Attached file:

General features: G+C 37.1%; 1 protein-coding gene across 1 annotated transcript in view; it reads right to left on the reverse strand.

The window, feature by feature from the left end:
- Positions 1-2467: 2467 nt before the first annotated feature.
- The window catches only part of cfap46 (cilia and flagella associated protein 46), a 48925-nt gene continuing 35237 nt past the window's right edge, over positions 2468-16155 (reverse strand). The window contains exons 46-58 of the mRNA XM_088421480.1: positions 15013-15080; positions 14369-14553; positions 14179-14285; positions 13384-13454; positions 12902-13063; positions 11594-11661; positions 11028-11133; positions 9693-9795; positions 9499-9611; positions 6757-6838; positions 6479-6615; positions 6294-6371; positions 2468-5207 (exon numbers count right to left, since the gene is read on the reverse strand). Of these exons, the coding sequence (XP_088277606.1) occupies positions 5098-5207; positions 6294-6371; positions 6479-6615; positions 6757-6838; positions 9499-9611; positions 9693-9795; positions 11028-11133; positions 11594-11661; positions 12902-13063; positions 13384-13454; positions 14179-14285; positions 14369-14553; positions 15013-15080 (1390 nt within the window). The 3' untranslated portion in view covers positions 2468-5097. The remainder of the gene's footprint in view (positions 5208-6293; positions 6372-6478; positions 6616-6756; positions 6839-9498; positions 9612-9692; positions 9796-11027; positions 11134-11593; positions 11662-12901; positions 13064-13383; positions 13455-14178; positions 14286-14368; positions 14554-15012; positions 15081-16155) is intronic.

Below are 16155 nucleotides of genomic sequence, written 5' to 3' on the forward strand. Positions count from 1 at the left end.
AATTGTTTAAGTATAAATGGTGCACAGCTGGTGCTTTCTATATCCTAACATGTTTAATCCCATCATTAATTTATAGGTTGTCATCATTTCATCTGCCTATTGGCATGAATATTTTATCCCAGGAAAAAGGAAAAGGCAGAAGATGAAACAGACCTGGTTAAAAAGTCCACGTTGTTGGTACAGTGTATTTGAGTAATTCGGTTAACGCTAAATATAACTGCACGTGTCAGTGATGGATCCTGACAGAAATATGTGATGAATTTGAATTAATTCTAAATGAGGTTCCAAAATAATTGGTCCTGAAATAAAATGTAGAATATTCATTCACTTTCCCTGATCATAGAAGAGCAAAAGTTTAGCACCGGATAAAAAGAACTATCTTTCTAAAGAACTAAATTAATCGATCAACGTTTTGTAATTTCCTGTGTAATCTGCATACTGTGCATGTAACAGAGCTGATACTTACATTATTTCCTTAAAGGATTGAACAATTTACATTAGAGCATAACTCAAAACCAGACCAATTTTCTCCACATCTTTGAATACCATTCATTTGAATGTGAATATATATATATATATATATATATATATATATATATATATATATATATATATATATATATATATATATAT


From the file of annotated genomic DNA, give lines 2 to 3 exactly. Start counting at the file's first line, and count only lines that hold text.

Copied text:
The window, feature by feature from the left end:
- Positions 1-2467: 2467 nt before the first annotated feature.